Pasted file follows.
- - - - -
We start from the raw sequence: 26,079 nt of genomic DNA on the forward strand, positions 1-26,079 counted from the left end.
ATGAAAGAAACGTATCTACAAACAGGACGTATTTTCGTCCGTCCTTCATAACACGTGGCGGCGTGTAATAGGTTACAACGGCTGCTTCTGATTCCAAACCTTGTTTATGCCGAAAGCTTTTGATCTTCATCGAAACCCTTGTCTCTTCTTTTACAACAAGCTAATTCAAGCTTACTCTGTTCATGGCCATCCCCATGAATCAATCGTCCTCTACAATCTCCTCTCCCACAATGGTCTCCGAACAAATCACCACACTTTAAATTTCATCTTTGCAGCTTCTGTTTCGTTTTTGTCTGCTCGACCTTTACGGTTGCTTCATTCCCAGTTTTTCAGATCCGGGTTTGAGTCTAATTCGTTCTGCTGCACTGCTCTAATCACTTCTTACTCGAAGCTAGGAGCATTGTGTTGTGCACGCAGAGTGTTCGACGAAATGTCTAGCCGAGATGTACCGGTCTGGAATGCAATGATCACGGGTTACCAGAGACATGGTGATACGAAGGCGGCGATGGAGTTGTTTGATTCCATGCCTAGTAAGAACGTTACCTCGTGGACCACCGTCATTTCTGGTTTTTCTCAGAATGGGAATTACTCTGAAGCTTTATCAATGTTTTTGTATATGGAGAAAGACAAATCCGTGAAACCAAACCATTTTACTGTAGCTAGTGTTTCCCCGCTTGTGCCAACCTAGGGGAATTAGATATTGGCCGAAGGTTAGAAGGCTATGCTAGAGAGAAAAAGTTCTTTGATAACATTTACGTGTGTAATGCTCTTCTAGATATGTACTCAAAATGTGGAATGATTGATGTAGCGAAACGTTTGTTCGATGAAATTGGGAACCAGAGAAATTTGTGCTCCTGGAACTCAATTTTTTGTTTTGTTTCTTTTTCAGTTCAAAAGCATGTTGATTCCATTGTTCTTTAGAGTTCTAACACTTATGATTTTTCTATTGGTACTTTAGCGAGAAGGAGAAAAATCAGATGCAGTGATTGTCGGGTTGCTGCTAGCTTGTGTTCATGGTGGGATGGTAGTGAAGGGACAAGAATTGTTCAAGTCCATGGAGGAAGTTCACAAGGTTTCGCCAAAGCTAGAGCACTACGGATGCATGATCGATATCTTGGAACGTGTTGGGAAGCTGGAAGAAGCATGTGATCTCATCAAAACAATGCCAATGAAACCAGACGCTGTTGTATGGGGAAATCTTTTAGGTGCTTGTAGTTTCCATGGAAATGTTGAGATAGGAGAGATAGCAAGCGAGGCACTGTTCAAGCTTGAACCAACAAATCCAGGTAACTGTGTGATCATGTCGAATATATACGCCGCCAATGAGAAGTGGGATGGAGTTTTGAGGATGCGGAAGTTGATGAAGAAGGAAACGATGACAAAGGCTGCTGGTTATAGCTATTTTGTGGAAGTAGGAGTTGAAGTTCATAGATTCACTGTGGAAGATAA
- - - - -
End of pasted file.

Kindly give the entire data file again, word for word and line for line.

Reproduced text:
We start from the raw sequence: 26,079 nt of genomic DNA on the forward strand, positions 1-26,079 counted from the left end.
ATGAAAGAAACGTATCTACAAACAGGACGTATTTTCGTCCGTCCTTCATAACACGTGGCGGCGTGTAATAGGTTACAACGGCTGCTTCTGATTCCAAACCTTGTTTATGCCGAAAGCTTTTGATCTTCATCGAAACCCTTGTCTCTTCTTTTACAACAAGCTAATTCAAGCTTACTCTGTTCATGGCCATCCCCATGAATCAATCGTCCTCTACAATCTCCTCTCCCACAATGGTCTCCGAACAAATCACCACACTTTAAATTTCATCTTTGCAGCTTCTGTTTCGTTTTTGTCTGCTCGACCTTTACGGTTGCTTCATTCCCAGTTTTTCAGATCCGGGTTTGAGTCTAATTCGTTCTGCTGCACTGCTCTAATCACTTCTTACTCGAAGCTAGGAGCATTGTGTTGTGCACGCAGAGTGTTCGACGAAATGTCTAGCCGAGATGTACCGGTCTGGAATGCAATGATCACGGGTTACCAGAGACATGGTGATACGAAGGCGGCGATGGAGTTGTTTGATTCCATGCCTAGTAAGAACGTTACCTCGTGGACCACCGTCATTTCTGGTTTTTCTCAGAATGGGAATTACTCTGAAGCTTTATCAATGTTTTTGTATATGGAGAAAGACAAATCCGTGAAACCAAACCATTTTACTGTAGCTAGTGTTTCCCCGCTTGTGCCAACCTAGGGGAATTAGATATTGGCCGAAGGTTAGAAGGCTATGCTAGAGAGAAAAAGTTCTTTGATAACATTTACGTGTGTAATGCTCTTCTAGATATGTACTCAAAATGTGGAATGATTGATGTAGCGAAACGTTTGTTCGATGAAATTGGGAACCAGAGAAATTTGTGCTCCTGGAACTCAATTTTTTGTTTTGTTTCTTTTTCAGTTCAAAAGCATGTTGATTCCATTGTTCTTTAGAGTTCTAACACTTATGATTTTTCTATTGGTACTTTAGCGAGAAGGAGAAAAATCAGATGCAGTGATTGTCGGGTTGCTGCTAGCTTGTGTTCATGGTGGGATGGTAGTGAAGGGACAAGAATTGTTCAAGTCCATGGAGGAAGTTCACAAGGTTTCGCCAAAGCTAGAGCACTACGGATGCATGATCGATATCTTGGAACGTGTTGGGAAGCTGGAAGAAGCATGTGATCTCATCAAAACAATGCCAATGAAACCAGACGCTGTTGTATGGGGAAATCTTTTAGGTGCTTGTAGTTTCCATGGAAATGTTGAGATAGGAGAGATAGCAAGCGAGGCACTGTTCAAGCTTGAACCAACAAATCCAGGTAACTGTGTGATCATGTCGAATATATACGCCGCCAATGAGAAGTGGGATGGAGTTTTGAGGATGCGGAAGTTGATGAAGAAGGAAACGATGACAAAGGCTGCTGGTTATAGCTATTTTGTGGAAGTAGGAGTTGAAGTTCATAGATTCACTGTGGAAGATAA